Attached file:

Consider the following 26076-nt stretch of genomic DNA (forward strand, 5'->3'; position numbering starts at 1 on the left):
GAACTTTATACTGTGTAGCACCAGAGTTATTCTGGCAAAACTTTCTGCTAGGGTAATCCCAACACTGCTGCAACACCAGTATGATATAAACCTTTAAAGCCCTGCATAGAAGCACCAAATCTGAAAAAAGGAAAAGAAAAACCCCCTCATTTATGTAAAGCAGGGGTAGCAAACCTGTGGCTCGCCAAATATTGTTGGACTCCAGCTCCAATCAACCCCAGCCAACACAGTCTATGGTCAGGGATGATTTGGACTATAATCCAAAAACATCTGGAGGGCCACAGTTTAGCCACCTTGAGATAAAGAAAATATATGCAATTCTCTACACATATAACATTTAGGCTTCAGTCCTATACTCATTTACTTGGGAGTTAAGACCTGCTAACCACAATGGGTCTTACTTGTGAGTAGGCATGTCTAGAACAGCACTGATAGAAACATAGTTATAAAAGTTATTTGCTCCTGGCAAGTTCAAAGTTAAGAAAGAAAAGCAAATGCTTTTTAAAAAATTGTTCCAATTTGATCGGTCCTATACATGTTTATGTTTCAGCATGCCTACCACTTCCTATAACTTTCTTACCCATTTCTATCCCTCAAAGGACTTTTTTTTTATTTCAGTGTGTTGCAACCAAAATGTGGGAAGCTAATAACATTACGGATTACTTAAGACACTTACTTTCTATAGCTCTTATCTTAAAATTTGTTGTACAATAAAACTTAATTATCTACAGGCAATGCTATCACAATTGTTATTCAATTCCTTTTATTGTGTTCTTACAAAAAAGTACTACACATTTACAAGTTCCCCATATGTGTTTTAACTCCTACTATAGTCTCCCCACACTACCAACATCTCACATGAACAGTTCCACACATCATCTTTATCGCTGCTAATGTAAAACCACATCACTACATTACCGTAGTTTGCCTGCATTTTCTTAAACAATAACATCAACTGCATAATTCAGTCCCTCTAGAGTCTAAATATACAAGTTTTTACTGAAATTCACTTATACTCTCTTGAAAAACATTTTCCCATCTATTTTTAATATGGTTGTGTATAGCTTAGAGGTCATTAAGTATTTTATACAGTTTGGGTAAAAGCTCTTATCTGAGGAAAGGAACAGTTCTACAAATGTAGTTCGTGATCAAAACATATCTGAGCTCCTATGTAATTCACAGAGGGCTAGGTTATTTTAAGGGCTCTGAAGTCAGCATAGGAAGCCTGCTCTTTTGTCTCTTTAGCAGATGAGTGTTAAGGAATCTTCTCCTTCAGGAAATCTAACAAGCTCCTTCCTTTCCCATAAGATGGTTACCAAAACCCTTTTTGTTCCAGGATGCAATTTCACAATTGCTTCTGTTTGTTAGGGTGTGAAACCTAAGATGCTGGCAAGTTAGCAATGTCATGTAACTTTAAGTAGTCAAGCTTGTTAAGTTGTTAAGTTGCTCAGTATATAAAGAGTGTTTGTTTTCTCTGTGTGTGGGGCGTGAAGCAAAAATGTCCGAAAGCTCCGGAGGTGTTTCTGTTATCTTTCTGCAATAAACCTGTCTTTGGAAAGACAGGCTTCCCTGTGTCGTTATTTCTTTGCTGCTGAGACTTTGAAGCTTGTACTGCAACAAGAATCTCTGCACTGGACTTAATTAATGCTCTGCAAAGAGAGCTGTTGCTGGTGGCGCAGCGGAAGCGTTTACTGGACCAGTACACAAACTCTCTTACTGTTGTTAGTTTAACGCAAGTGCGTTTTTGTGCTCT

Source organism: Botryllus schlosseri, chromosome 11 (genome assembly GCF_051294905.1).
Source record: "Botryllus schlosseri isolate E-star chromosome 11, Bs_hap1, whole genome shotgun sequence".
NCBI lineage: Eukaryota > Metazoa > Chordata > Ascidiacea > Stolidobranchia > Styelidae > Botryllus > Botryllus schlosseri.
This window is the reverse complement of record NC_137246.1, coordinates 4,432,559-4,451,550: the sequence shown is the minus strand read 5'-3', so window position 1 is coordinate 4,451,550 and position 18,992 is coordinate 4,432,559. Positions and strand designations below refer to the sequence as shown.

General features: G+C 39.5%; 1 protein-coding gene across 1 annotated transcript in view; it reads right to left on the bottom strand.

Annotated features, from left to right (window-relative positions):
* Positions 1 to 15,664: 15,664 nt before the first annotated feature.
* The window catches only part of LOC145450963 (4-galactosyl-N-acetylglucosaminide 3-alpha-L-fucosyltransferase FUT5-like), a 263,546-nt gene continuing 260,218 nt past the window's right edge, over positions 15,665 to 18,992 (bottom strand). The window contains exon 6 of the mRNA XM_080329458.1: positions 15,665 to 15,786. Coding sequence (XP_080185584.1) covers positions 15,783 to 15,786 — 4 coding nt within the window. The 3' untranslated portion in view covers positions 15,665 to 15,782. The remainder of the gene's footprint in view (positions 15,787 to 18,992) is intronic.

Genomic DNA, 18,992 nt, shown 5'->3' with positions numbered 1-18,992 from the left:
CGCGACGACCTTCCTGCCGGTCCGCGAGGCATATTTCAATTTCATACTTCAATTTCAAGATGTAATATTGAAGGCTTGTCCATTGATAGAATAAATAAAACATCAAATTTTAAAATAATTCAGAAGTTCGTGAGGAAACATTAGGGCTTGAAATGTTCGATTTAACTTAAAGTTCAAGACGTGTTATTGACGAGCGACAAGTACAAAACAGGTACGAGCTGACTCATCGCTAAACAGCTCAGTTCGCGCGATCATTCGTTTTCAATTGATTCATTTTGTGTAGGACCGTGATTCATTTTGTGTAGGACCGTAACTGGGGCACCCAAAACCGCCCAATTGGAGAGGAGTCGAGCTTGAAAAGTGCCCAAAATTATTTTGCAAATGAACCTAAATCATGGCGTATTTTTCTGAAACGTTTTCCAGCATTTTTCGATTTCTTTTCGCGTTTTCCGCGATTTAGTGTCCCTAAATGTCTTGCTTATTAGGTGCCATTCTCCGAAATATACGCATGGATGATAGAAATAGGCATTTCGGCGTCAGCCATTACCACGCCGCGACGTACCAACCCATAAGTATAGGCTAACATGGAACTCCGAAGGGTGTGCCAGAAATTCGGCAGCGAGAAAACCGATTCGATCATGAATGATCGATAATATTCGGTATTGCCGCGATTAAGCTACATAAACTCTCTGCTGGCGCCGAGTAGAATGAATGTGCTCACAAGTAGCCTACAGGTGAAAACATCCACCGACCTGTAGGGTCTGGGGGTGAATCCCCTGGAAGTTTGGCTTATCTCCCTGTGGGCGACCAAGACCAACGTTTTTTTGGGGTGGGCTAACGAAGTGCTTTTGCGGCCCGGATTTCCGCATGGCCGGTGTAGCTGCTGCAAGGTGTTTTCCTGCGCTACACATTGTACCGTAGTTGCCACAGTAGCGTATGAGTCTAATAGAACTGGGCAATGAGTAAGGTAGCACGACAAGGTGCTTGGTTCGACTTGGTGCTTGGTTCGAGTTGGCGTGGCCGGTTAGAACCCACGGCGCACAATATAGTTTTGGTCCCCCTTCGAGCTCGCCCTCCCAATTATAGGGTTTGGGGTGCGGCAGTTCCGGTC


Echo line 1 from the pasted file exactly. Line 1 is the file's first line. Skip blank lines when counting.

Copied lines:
Consider the following 26076-nt stretch of genomic DNA (forward strand, 5'->3'; position numbering starts at 1 on the left):